|Who is “another
angel?” This question introduces one
of the darkest passages of Revelation.
Indeed, most commentators treat it very briefly, because they have so
little to say of which they are sure.
As to who this angel is, there are two approaches
|• We don’t know, or
|• Jesus Christ.
|The latter is argued
for in one of two ways:
|• In the
dispensationalist theory, God is now dealing again with Israel as a
nation. Israel is now God’s
representative (again) on earth. In
the prior dispensation (the Law) Jesus appeared as “The Angel of the
Lord.” Therefore, he must do so
again. (This seems to argue more
against dispensationalism than anything else it might argue for).
|• More powerfully,
however, the argument is made that who else could stand between the seven
angels of the presence (as the Jews would have known them from the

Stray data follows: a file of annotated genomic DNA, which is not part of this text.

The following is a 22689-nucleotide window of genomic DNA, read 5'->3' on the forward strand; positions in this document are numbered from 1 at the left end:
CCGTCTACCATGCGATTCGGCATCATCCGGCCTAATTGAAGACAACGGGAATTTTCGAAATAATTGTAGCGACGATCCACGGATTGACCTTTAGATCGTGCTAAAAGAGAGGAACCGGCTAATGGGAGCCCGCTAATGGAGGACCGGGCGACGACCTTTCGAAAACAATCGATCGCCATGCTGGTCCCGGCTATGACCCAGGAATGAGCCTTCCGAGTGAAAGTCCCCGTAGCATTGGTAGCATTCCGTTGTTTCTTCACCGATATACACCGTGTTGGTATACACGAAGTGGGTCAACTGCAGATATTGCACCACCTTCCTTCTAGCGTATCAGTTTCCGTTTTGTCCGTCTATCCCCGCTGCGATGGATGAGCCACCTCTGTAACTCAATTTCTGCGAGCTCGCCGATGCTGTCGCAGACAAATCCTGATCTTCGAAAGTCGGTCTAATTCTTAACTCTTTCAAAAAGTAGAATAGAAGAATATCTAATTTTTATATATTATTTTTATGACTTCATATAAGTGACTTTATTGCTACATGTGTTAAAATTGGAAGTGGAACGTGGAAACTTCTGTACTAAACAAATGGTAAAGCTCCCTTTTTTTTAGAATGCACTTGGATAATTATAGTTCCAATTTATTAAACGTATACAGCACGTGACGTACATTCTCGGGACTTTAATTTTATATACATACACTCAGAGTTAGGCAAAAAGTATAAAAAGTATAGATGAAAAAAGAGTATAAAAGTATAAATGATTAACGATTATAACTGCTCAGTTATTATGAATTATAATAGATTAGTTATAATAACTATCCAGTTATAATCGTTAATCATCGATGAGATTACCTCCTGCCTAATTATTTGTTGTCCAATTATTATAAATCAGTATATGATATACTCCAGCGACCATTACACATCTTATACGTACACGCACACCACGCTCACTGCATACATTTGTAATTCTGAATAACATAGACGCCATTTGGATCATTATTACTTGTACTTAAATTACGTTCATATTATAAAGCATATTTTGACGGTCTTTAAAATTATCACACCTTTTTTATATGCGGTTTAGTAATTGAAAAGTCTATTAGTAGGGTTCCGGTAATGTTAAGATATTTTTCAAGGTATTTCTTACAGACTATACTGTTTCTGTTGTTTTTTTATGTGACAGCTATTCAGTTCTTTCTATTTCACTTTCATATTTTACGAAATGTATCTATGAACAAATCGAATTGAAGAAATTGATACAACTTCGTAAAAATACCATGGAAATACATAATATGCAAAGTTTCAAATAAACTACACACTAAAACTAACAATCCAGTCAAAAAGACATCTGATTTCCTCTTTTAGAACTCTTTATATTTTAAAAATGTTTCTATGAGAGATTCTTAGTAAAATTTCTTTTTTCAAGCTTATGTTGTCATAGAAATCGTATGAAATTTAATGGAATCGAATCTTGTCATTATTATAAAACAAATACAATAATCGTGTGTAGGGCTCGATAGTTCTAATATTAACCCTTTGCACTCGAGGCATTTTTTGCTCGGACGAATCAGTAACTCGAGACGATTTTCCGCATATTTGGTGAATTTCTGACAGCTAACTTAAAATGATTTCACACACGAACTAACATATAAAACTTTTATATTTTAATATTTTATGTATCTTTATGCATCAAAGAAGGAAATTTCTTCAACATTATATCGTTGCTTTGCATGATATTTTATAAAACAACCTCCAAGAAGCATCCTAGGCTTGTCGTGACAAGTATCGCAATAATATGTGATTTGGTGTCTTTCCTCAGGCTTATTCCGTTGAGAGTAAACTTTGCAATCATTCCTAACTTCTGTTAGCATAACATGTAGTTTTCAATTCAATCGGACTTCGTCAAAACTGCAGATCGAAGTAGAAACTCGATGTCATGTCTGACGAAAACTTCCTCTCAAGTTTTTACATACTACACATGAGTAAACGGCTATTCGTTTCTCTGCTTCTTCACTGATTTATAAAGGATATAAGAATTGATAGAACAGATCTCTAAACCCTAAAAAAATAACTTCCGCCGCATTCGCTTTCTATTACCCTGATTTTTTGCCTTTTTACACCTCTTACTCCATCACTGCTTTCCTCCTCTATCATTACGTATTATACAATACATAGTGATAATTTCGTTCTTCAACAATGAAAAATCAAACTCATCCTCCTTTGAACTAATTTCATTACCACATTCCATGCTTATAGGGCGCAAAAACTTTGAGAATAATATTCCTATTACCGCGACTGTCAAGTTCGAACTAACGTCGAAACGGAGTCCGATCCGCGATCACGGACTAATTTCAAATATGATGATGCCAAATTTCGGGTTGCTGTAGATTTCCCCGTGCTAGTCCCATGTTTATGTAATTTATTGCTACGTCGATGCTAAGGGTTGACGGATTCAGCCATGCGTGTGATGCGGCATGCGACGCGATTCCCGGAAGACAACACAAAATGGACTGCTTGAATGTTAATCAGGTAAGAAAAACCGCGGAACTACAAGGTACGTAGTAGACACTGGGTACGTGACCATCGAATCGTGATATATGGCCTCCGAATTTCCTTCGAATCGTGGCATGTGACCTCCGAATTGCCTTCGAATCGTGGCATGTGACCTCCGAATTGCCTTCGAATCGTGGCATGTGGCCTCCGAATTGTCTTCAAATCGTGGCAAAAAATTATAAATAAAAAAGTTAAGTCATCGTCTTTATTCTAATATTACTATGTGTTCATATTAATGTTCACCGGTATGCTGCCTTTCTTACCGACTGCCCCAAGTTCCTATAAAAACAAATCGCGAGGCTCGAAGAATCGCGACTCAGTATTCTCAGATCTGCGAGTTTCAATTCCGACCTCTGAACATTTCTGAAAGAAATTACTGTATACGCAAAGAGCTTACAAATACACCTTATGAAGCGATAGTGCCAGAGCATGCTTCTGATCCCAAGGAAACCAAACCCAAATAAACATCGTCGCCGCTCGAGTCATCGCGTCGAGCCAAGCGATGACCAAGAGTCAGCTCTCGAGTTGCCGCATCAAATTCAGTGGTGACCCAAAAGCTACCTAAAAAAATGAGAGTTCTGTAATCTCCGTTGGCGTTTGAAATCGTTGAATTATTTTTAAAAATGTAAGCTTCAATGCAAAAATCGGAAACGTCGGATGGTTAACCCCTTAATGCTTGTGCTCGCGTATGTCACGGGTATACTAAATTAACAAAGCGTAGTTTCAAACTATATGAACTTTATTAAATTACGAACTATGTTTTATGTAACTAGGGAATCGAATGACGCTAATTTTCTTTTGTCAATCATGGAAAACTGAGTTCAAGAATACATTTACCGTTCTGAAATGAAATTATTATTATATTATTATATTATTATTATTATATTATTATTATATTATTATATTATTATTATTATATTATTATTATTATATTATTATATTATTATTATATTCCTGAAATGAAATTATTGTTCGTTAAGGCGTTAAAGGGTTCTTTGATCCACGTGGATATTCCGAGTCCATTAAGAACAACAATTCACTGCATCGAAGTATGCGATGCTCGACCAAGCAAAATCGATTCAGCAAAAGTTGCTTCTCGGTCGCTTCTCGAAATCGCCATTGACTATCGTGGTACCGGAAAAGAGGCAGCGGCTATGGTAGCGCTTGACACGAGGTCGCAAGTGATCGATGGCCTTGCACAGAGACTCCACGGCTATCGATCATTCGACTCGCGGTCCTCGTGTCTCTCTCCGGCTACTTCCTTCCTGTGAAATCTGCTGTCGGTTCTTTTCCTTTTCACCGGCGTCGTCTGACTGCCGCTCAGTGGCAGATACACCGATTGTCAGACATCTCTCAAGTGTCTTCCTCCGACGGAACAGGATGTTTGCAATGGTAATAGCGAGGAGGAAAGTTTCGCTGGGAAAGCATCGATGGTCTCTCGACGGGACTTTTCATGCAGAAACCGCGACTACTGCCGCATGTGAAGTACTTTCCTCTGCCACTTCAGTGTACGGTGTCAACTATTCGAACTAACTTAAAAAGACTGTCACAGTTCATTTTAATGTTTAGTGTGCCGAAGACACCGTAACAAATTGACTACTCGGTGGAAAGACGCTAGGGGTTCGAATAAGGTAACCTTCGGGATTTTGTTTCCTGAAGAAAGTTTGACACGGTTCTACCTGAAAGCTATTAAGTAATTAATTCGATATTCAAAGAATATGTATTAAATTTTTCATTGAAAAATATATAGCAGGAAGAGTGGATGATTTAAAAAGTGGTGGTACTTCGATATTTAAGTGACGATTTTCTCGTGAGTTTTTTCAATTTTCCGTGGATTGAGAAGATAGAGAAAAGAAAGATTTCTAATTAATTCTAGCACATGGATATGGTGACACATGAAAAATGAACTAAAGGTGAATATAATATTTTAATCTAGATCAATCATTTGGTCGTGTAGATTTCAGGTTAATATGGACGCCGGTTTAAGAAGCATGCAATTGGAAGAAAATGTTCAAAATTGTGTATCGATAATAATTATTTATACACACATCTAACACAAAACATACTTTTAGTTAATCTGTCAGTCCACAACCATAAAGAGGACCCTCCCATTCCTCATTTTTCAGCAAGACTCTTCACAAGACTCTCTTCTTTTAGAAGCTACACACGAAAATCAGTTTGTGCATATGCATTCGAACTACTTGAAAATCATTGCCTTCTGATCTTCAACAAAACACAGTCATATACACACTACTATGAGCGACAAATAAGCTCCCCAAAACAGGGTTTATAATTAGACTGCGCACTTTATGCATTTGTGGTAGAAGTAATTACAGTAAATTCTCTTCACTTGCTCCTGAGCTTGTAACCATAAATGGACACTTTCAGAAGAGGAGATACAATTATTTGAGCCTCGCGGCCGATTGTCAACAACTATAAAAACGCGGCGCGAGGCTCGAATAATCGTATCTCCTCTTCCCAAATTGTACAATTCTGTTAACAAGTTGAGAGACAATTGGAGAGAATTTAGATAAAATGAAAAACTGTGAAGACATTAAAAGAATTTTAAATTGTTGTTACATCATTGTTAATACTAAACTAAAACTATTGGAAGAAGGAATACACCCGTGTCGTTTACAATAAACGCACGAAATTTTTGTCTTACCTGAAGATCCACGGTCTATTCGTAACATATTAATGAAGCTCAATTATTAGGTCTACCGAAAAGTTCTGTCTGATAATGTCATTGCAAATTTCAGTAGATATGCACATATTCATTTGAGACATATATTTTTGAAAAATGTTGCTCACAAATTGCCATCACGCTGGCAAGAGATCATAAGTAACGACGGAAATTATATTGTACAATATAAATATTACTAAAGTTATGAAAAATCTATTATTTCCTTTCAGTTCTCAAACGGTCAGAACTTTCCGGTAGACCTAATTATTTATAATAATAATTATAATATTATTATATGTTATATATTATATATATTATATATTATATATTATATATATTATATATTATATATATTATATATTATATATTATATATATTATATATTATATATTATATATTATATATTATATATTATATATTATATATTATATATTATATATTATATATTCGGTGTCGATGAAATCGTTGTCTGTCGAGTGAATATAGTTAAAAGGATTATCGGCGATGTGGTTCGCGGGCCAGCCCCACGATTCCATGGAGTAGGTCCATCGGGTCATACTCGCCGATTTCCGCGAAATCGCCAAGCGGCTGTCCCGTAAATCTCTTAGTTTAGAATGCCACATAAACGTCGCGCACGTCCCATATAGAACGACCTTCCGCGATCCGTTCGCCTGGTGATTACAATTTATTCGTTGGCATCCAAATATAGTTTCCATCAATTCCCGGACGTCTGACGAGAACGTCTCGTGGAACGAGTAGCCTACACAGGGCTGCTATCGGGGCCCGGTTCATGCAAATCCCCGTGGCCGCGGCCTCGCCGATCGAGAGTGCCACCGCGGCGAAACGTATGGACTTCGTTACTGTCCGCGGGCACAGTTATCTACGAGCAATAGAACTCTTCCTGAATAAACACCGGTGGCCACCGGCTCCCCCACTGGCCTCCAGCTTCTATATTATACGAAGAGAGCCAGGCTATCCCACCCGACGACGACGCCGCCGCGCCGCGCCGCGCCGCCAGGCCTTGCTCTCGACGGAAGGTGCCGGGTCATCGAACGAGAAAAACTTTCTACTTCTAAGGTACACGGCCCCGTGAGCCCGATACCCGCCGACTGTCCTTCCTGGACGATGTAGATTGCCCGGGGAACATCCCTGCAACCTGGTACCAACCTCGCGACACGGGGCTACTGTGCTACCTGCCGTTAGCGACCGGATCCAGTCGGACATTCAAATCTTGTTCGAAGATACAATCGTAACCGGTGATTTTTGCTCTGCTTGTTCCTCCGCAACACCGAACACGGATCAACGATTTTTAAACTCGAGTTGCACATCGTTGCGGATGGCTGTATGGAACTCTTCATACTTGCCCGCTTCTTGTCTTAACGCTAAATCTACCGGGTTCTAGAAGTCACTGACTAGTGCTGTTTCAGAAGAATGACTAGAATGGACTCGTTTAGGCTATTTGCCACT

non-canonical book, Tobit). The
parallel is drawn between this action and that of the High Priest entering
the Holy of Holies (Leviticus 16:11-13) -- and who is our High Priest?
have seen, represents prayer. Here we
see it “mingled” with prayer. The best
suggestion (again, most skip this) is that this incense (being heavenly)
represents the prayer of the Holy Spirit (see Romans 8:26-27).
|Fire -- note
that it comes from the altar, wherein the blood of the martyrs is spilled --
compares to the passage in Ezekiel 10-11 where the coals taken from between
the cherubim are spread over Jerusalem, foretelling her fall. This is a warning of things to come.
all the rest) are taken somewhat literally, meaning natural disasters (when
they are commented on at all).
|The Half Hour
Silence may be the most mysterious of all. Some (historicists) hold that this is the
consolidation of the church after the time of Constantine. Perhaps a better view is this: “Everything holds so that the prayers of
the saints may be heard.” (Barclay)